Education Estates® 2021 – Key Themes
Education Estates® 2021
Returning to celebrate its 9th year, Education Estates® 2021 finally took place in person, in October, welcoming back the education community. There were presentations from keynote speakers including representatives like Baroness Barran from the Department for Education (DfE), the Scottish Futures Trust (SFT), the Welsh Government, and many other leaders throughout the education sector.
Special thanks and appreciation goes out to our event partner, the Department for Education; as well as our event sponsors: Arcadis, Atkins, Galliford Try, Glamox Luxonic, Space Zero and TG Escapes Eco-Buildings; and event supporters: HEDQF, LocatED, MPBA, RIBA and The Trust Network. Without their support, this event would not have been possible.
Attendees expressed why Education Estates® is important to them, with the main benefit being face to face liaison:
- “Education Estates enables you to encounter new concepts, meet interesting practitioners and people, and discover best practice to improve learning environments”
- “It's fantastic the value and depth of discussions from the seminars; stuff you can't achieve on the phone or on Teams”
- “It’s great to be able to offer clients a cost effective, innovative product on a face-to-face basis”
With over 100 exhibits and more than 125 speakers, across six stages, there was a wealth of material available; particularly relevant to sustainability and ways to return to “normal” life post-Covid and nurture well-being.
Notable themes taken from the event included mental well-being, sustainability (appropriate for both new builds and refurbishments) and the importance of data collection.
Young Minds carried out research earlier this year in a sample of nearly 2,500 young people aged between 13 to 25 years old. Around two thirds of this sample reported that the pandemic has detrimentally impacted their mental health, and that they expect this to linger for the foreseeable future. This shocking statistic, a result of Covid-19, has highlighted the need to address mental health and well-being in design even more than before. Learning environments are crucial to nurture these needs, as young people spend much of their youth in these settings. They offer supportive and nurturing tools, relationships and spaces – critical factors to overcome the barriers and challenges that have resulted from the pandemic.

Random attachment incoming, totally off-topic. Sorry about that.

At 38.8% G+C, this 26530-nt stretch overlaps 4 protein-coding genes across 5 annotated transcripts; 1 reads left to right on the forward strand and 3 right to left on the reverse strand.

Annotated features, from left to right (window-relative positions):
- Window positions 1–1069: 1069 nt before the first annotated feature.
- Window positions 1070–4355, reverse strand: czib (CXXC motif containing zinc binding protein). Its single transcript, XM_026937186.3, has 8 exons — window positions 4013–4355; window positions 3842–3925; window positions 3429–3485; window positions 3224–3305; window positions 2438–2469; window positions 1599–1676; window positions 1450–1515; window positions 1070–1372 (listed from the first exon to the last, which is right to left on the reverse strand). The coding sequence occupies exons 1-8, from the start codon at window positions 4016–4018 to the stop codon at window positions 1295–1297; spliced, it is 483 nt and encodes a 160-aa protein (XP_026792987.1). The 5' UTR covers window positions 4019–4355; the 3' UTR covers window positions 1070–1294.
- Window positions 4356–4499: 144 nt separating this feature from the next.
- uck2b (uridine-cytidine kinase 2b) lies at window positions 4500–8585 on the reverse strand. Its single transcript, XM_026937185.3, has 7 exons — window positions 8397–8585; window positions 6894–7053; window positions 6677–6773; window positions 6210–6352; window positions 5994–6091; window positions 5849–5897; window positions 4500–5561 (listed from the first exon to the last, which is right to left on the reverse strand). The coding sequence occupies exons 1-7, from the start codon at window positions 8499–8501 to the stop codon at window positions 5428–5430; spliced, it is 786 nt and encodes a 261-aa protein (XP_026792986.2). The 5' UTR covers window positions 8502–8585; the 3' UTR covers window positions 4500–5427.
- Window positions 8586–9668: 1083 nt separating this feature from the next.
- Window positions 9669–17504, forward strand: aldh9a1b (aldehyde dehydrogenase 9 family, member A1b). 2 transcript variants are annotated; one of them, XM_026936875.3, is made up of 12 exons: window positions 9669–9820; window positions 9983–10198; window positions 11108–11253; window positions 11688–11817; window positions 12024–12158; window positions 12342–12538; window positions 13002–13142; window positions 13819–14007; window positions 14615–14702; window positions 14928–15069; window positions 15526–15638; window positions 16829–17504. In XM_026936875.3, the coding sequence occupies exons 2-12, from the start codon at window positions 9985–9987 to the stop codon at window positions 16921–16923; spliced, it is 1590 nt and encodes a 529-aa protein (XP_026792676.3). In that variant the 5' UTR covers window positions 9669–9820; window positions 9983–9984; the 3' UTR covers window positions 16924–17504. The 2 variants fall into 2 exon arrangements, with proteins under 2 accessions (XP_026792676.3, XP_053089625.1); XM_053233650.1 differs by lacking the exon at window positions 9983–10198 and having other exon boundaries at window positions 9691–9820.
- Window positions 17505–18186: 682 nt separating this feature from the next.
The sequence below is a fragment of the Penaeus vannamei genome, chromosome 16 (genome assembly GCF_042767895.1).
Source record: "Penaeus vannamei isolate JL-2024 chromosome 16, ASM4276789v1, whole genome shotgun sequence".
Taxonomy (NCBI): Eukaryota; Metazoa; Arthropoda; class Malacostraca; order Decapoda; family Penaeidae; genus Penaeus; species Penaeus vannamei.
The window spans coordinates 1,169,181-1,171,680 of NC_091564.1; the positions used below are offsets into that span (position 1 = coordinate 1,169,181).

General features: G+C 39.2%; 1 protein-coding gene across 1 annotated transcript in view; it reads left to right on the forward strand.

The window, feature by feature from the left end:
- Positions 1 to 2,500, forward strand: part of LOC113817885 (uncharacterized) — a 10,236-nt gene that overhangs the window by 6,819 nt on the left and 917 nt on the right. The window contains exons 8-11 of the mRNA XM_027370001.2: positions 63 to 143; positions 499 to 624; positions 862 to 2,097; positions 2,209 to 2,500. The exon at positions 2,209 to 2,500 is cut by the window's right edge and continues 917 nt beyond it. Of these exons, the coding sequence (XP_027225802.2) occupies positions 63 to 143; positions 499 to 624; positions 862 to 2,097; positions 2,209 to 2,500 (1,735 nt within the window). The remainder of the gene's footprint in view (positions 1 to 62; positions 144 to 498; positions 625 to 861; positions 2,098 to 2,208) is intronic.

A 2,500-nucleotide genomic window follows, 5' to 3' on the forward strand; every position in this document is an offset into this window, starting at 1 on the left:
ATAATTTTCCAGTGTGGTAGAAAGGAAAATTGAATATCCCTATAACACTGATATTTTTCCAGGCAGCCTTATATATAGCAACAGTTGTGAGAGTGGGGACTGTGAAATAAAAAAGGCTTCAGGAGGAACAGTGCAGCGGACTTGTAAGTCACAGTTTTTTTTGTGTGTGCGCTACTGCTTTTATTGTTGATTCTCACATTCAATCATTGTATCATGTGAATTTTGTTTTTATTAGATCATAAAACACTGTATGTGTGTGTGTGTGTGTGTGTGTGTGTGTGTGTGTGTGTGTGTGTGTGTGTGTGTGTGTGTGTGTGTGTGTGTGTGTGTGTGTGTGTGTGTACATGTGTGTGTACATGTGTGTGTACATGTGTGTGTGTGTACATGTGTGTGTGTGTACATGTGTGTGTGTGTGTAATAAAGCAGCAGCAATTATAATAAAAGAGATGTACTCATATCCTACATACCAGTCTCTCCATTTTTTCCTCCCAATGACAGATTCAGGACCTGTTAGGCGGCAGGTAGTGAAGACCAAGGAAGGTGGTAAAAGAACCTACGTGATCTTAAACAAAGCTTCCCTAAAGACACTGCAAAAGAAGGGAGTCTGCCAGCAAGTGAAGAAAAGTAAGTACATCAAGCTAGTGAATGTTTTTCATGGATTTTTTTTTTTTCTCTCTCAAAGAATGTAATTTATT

An easily implementable solution to benefit well-being is incorporating biophilia into the design of schools, and making green outdoor spaces easily accessible for all. Biophilic design generates various benefits to humans: attention restoration, stress reduction and mental, physical and cognitive development – to name a few. The DfE are currently embarking on a biophilic school pilot project, based on their seven biophilic design principles; this will be the first purpose built biophilic primary school in the UK. Data will be collected regularly to analyse its success with regard to well-being and the environment. In addition, community involvement and generating social value has and will continue to bring people together, offering support to those in greatest need. Therefore, identifying where a site is best suited will be essential to successfully implement this and maximise value.
In 2019, RIBA developed the ‘2030 Climate Challenge’: a stepped approach that supports architects to achieve net zero in embodied carbon and operational energy. With this deadline now being less than a decade away, architecture and construction organisations across the UK have been further exploring innovative solutions to achieve this and, beneficially, have been sharing their data and their progress.